We met with the neurosurgeon on Tuesday, April 23, who will perform a somewhat complicated needle biopsy next Monday to help determine what this mass actually is and what to do next. We believe the mass could be cancer but aren't sure if it is or what kind. It definitely significant and not in a great place.
Overall, this is super complicated, concerning and just plain tough. Broadly, it is never good to have a mass or tumor in your brain, but here we are. We still trust and pray to a God who we know can heal, is faithful and is always by our side. We are surrounded by amazing family and friends who are walking with us and lifting us up in prayer and in life.
One of the extra challenging things about the process is that Josh is not fully processing what all this means as the tumor is impacting his memory and overall processing ability. Physically, he is functioning fine, however, things are not entirely clear. It's hard to explain, but it is different. He's still free for conversations, lunches, etc. but it might be a bit interesting for everyone involved. If you want to know more details, talking to me (Jenn) is probably a safer bet.
So what do we do?
Right now, we wait for the next bit of information and try to make the best decision. We, of course, are trusting God and praying for wisdom, healing and good doctors.
What can you do?
Join us in prayer and encourage us in whatever way you can or want to. We are setting up a meal chain to help occasionally and some Josh-sitting times for local friends and family. You are welcome to ask questions and still call and chat with either of us.
We will try to answer your messages/calls when possible, but if we don’t respond quickly, please know that we might just be overwhelmed at times. I'll be sharing updates on this page as we get them. You can share these as well with prayer chains and other friends.
We are so thankful for our family, friends, church and the incredible support we feel all around us. Even in the midst of being frustrated about this, we trust that God has a plan for even this and that he is with us in it.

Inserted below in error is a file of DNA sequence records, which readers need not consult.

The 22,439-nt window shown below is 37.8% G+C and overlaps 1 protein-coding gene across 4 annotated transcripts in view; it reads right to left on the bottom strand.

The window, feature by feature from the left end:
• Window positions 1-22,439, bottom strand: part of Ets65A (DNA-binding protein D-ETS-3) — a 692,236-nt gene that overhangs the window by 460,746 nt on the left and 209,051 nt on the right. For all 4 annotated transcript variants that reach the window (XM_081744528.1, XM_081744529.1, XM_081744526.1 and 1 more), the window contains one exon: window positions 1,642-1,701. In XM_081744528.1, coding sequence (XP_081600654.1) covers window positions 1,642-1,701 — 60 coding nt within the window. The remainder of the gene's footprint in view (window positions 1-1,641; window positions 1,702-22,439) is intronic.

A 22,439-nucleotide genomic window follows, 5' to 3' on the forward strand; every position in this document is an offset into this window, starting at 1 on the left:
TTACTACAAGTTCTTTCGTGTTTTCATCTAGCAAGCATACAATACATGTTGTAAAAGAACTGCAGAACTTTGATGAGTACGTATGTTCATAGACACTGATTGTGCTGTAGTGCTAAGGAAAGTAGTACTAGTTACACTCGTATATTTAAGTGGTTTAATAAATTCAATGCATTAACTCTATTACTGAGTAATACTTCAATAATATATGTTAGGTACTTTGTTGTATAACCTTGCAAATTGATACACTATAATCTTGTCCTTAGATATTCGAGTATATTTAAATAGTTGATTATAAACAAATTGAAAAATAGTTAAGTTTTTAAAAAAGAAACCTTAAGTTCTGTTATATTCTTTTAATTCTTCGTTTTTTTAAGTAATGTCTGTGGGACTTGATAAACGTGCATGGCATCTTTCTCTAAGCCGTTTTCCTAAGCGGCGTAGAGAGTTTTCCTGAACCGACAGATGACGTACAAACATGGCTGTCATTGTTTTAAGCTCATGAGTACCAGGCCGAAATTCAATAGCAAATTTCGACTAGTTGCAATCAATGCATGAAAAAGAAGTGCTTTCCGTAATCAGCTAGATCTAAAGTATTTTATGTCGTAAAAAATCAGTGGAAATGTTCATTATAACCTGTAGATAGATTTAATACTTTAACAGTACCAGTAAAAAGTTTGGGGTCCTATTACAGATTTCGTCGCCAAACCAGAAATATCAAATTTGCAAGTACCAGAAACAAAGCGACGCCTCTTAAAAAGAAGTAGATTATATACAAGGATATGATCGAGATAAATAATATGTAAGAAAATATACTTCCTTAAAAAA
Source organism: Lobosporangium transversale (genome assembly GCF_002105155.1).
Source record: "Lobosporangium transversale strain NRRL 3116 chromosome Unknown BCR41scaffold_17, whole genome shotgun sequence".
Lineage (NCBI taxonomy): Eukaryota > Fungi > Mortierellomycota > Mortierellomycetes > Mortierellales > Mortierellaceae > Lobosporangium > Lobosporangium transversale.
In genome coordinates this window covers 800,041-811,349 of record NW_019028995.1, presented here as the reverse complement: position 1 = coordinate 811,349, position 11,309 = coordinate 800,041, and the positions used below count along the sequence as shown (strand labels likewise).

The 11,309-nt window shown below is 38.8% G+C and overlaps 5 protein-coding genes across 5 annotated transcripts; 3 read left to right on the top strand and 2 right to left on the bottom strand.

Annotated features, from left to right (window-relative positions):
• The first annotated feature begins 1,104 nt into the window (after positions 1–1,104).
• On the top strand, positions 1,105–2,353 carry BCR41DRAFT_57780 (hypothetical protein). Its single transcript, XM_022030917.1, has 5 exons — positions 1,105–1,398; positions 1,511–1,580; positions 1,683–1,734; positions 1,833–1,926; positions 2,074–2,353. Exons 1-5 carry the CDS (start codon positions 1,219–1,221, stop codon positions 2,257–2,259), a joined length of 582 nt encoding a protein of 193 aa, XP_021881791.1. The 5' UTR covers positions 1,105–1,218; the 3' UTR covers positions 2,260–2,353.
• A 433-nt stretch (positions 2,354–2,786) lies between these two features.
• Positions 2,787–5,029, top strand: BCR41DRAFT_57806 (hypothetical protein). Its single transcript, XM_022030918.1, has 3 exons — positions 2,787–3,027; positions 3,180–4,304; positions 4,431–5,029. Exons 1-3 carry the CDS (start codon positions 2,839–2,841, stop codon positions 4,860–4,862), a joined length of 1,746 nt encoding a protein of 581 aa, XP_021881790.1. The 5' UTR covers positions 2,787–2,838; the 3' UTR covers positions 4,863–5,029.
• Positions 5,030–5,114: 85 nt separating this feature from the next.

This is not really the adventure we had in mind for 2019, but it is yet another Josh and Jenn adventure.
"May the Lord answer you when you are in distress;
may the name of the God of Jacob protect you. (1) . . .
Some trust in chariots and some in horses,
but we trust in the name of the Lord our God.
(Psalm 20:1, 7)
In April of 2019, we learned that Josh had a large brain tumor, a glioblastoma, in the middle of his brain. At the age of 41, this was quite the surprise. Josh sadly passed away after a short battle on September 30, 2019.
View his obituary
These past months, we've navigated the complexities of treatment, and hospice care and learned that there wasn't really treatment and that in Josh's case, the tumor was inoperable.
We're sharing our hearts and experience as we navigate this unexpected turn and God's goodness in the middle of it. We hope to encourage others by sharing our story.
Thank you for following along with our journey even in grief.
Feel free to message us.
If you'd like to donate to medical expenses, here's a link or you can email us questions
More about Josh & Jenn
Jenn Brown is the author of this site, a loving wife and communications guru.
Josh Brown most recently served on staff at Fellowship Bible Church in NWA as a Springdale Community Pastor. We've served in ministry in Missouri, Texas, Virginia and Nevada.
Cancer has been big part of our story. Josh has battled cancer three times already with the first to being non-Hodgkins lymphoma at ages 15 and 25 and the third thyroid cancer last year and a GBM, brain tumor this year.
Jenn's mom, Carol passed away from breast cancer 21 years ago and her father also went through treatments for Chronic Leukemia (CLL) in 2017 and is doing well now.
Friends & Family
We have been so encouraged by friends and family. Thank you for the practical ways you are caring for us! We love you all! This is just few photo highlights of some meaningful moments.